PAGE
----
Athletic Therapy, Conditioning, Equestrian, Free Workouts, Motor Learning

Find Your Balance

As humans, we use balance almost constantly. From the time we tack up, get on, hack, all the way to mucking out and feeding- our body is constantly regulating and balancing us through movement. One of the first things I look at in riders is how they can stabilize themselves through movement, and from side to side. Surprisingly, I see many riders who have trouble even balancing on one leg standing still- and then wonder why they have certain issues in the saddle.

 

Issues that can stem from lack of balance in the saddle include pain in the lower body- specifically the ankles and knees, trouble staying stable landing jumps, trouble asking for certain cues such as lateral work and lead changes, and the list could go on. Our base of support at our feet create so much of our movement potential. Balance of course is also important if we take a tumble. While we can’t always control how we land, those of use who fine tune our balance and proprioceptive skills (our ability to know where our joints are in space..without using our eyes) have a much better chance at landing in a better position.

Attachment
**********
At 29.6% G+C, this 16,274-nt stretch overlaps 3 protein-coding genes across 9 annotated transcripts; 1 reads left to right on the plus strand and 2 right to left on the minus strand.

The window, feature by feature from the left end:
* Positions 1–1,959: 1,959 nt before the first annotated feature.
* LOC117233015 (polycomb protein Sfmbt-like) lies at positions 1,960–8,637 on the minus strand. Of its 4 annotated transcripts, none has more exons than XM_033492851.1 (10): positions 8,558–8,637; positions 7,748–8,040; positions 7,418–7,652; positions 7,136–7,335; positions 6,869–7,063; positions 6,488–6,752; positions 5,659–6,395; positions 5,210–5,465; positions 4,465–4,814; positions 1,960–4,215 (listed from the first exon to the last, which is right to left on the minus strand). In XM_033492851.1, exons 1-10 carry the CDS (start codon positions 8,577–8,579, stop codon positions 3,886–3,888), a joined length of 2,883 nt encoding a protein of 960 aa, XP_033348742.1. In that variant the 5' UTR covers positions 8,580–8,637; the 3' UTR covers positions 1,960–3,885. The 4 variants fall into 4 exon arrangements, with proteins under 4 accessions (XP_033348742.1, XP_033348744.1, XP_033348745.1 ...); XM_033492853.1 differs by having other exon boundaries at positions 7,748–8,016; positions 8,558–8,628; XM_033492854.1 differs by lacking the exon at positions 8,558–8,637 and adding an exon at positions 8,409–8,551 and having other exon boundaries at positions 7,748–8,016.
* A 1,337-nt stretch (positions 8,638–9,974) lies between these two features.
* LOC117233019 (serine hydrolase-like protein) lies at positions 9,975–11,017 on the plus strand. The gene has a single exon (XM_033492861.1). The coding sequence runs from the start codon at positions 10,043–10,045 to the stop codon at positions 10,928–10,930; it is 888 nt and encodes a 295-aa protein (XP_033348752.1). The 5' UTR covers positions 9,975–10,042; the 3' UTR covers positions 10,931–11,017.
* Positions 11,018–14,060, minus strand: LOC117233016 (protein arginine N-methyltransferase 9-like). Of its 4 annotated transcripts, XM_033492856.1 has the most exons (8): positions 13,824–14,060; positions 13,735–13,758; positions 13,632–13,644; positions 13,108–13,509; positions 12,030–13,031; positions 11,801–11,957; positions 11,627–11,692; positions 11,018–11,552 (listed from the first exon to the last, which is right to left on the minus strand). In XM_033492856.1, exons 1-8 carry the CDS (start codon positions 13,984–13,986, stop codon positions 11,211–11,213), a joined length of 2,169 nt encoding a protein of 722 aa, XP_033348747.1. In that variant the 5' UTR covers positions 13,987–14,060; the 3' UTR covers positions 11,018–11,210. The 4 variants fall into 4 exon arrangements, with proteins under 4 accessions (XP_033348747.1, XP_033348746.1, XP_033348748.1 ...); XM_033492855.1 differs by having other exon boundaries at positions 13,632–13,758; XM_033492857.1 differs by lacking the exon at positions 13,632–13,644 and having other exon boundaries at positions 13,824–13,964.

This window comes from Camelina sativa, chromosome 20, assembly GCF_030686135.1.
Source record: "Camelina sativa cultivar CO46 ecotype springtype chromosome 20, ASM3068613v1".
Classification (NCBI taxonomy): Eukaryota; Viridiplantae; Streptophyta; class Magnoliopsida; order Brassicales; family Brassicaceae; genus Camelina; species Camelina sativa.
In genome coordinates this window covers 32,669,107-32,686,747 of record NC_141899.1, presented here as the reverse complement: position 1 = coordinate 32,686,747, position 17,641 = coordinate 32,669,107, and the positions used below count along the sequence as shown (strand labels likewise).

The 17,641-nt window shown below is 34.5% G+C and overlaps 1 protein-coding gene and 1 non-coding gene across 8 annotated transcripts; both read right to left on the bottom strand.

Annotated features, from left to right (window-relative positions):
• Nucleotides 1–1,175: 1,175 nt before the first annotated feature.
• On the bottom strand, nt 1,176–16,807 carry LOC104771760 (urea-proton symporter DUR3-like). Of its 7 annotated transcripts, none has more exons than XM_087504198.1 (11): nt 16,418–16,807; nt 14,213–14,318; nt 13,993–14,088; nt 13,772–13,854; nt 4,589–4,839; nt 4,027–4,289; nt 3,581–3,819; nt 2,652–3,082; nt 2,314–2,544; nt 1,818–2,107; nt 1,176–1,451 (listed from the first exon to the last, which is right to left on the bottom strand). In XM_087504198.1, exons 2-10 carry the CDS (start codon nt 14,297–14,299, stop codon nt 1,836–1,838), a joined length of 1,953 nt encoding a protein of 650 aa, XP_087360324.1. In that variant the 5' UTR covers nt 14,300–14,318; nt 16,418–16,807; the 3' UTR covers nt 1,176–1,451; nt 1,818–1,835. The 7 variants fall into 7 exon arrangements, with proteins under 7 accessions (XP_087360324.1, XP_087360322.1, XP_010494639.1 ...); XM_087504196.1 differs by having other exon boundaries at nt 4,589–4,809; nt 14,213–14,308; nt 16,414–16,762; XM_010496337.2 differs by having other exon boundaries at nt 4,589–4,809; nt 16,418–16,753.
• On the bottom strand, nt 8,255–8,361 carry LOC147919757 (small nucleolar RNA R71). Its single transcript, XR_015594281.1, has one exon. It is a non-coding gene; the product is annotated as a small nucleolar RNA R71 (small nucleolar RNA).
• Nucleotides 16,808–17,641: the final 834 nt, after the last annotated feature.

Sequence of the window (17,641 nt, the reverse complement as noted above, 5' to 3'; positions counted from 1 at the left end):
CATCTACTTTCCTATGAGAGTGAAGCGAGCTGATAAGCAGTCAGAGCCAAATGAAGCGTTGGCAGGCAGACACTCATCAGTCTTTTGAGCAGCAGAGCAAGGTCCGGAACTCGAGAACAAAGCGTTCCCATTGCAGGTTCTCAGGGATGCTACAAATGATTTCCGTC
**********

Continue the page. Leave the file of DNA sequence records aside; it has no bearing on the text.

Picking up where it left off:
The month I bring to you some balance exercises, ranging from simple to more intense. These exercises are meant to challenge your stability on your feet, improve strength and proprioception/awareness in the lower body, and help you to find your balance.

 

Let’s start with the basics.

Tree Pose: If you’ve done yoga, you’ll have seen this one. Standing on one leg, raise the other leg and place the sole of the foot on either the calf or above the knee. If these too options are still causing you to sway a little too much, try resting just your tippy toes on the ground to start. Hold here for 30seconds, repeat on both sides x5!

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Now we move to Flamingo Walks: This doubles as an excellent warm up/mobility/strength tool for the hips pre-ride! Use the aisle of your barn or some space outside to move through this sequence. Taking a step forwards, hinge from the hips and bring the back leg backwards and the torso forwards (If you remember single leg deadlifts from previous articles- this is the same movement!), slowly move back to an upright position but before you put that foot down, swing the leg forwards and bring the knee up high to 90degrees and hold for 3seconds. Now, straighten out that leg and slowly take a step forwards. Now you repeat the whole cycle on the opposite foot! Continue walking forwards for 10-16steps total (alternating lead legs each step) and do at least three rounds of this!

Here’s a intense one to try. Reverse Lunges with a High Knee.

Taking a step backwards and lowering into a lunge, now step that back leg up and forwards to a high knee position. Keep this entire movement slow and controlled. Do 10/side, finishing all on one side before moving to the other side. You will feel this in both legs, but definitely in the standing leg’s hip and calf. Repeat 3 rounds on each leg.

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